The Burrow: Power Tripping
by Nancy Paulette
Through numerous readings of the Harry Potter series, I’ve noticed that, time and again, ideas about power, success and abilities are brought up. Each time, the emphasis is on a different facet of these connected ideas. Often, the figurative light is bounced off of a certain facet very quickly, like the sunlight bouncing off of a diamond ring as a woman gestures; you see it as a flash, and it’s only when you hold the stone still in just the right spot can you experience that gleam again.
There are four facets I’d like to discuss (some more intensely than others): the power of confidence, the power of preparation, the power of the individual, and the power of unity.
The Power of Confidence
“‘I see no reason why everybody in this class should not achieve an O.W.L. in Transfiguration as long as they put in the work.’ Neville made a sad little disbelieving noise. ‘Yes, you too, Longbottom,’ said Professor McGonagall. ‘There’s nothing wrong with your work except lack of confidence'” (OotP 257).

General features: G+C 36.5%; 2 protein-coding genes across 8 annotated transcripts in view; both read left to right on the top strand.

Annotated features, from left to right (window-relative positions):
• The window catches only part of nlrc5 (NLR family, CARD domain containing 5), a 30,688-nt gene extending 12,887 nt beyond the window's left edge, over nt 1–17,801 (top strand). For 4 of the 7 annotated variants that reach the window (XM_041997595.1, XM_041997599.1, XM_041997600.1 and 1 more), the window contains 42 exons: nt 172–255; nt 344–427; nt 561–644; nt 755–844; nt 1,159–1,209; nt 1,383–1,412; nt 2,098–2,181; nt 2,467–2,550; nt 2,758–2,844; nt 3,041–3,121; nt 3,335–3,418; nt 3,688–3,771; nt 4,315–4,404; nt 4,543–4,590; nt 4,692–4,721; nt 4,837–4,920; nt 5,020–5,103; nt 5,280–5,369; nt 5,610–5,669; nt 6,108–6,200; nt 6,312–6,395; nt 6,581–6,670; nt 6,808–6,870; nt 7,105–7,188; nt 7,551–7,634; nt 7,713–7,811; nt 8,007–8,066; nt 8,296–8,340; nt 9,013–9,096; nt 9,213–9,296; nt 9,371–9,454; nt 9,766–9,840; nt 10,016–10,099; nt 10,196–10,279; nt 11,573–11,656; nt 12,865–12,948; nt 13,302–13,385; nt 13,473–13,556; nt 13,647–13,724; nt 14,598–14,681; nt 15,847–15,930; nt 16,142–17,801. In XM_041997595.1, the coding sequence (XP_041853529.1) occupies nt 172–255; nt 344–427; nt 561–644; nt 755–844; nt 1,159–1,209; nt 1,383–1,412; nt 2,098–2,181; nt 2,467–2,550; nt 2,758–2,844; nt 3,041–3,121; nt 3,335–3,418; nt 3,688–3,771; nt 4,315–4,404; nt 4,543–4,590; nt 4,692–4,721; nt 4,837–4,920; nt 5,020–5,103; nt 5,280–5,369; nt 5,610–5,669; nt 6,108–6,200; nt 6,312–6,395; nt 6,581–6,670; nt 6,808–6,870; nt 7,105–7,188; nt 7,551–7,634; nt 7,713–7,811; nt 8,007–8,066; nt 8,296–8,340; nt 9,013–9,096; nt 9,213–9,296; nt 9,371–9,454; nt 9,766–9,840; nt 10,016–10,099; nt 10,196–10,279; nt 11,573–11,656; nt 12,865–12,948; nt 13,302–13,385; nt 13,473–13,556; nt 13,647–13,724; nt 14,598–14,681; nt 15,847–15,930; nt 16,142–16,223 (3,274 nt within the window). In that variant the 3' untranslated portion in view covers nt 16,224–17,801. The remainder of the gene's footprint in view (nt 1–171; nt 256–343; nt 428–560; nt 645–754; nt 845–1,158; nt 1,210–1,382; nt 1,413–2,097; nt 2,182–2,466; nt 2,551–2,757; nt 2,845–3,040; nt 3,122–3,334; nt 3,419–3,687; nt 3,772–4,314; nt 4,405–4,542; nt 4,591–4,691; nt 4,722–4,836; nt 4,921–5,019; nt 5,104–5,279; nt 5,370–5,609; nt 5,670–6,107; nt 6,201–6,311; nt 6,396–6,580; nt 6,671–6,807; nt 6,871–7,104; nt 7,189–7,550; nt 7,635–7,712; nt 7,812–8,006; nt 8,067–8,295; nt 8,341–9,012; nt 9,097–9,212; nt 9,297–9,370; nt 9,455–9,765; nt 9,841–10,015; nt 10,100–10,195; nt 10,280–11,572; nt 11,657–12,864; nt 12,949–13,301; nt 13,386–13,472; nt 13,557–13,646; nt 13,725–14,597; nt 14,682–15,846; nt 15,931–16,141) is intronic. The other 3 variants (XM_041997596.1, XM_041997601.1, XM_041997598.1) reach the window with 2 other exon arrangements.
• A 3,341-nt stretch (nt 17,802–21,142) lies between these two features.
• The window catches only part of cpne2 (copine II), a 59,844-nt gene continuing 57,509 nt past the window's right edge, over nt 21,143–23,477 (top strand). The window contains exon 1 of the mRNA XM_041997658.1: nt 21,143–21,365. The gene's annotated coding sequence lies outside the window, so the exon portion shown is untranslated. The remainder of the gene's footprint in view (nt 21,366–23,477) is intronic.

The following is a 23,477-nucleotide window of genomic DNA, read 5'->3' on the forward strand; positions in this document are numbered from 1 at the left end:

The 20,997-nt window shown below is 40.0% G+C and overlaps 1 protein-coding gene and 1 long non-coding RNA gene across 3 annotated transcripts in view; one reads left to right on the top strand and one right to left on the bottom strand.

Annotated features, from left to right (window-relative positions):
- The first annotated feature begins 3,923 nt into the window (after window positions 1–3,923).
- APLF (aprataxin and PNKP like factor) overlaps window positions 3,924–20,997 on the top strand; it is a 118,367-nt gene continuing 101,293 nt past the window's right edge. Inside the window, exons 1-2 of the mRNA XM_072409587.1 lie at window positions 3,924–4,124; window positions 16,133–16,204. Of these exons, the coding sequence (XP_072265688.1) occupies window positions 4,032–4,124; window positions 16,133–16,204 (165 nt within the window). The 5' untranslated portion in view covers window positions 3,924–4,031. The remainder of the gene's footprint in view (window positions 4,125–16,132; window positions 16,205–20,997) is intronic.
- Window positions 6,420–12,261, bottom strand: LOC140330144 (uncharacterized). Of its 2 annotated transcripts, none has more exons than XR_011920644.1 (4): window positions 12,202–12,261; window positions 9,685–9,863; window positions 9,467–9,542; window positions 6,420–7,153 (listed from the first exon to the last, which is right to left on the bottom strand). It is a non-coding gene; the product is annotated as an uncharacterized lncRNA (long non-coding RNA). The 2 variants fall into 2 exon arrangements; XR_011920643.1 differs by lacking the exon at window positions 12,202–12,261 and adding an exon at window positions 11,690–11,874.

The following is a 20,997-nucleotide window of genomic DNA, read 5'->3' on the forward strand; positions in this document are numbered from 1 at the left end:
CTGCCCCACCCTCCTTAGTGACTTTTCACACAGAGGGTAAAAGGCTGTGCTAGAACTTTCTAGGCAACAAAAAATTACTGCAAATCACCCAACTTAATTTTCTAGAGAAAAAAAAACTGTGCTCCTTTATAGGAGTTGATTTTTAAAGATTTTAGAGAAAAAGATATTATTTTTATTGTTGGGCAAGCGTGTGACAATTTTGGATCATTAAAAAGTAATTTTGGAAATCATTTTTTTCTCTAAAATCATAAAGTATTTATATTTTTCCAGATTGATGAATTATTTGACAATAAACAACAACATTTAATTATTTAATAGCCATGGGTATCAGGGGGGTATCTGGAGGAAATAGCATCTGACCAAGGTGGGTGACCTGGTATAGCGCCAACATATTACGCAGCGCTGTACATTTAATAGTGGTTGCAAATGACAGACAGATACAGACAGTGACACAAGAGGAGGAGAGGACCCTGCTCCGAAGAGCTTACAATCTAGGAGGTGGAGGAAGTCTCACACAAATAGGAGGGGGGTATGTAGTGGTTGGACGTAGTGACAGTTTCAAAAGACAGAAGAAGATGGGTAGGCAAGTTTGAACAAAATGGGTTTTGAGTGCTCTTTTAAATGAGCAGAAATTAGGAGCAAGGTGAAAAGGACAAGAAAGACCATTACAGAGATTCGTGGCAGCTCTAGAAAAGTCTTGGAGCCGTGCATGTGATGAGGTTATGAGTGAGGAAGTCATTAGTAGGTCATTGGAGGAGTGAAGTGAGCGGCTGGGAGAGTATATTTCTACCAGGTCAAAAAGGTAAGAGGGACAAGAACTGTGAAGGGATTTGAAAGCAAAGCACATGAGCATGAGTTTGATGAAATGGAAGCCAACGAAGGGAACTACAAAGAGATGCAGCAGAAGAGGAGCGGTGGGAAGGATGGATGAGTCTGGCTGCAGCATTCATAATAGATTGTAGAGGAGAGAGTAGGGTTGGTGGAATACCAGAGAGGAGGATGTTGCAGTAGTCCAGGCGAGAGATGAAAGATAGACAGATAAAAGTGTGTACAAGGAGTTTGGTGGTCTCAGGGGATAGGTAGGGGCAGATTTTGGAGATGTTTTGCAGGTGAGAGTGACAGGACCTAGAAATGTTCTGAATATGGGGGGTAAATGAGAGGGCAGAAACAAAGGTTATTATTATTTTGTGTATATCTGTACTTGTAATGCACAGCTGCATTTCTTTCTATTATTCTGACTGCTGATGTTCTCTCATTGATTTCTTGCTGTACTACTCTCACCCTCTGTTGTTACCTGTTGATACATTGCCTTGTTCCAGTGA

McGonagall states confidence’s power quite clearly. Confidence is the key to success. As a character, Neville exemplifies this. When we meet him in Book 1, he’s a timid and clumsy young man who feels overshadowed by, well, everyone. He’s afraid of his grandmother, of his professors, even of his classmates. And, this shows up in his work. In PS/SS, he starts to overcome his fear when he fights with Crabbe and Goyle and, later, when he confronts Harry, Ron and Hermione as they go off in search of the Stone. It’s not until OotP that he really gains confidence, and that is through the D.A. Neville’s transformation from the last of the class to the top is swift. At the beginning of the school year, Harry and Neville are the only ones in class who get extra homework to help them learn a spell. After Valentine’s Day, Neville is the fastest learner of defensive spells after Hermione. And that’s saying something.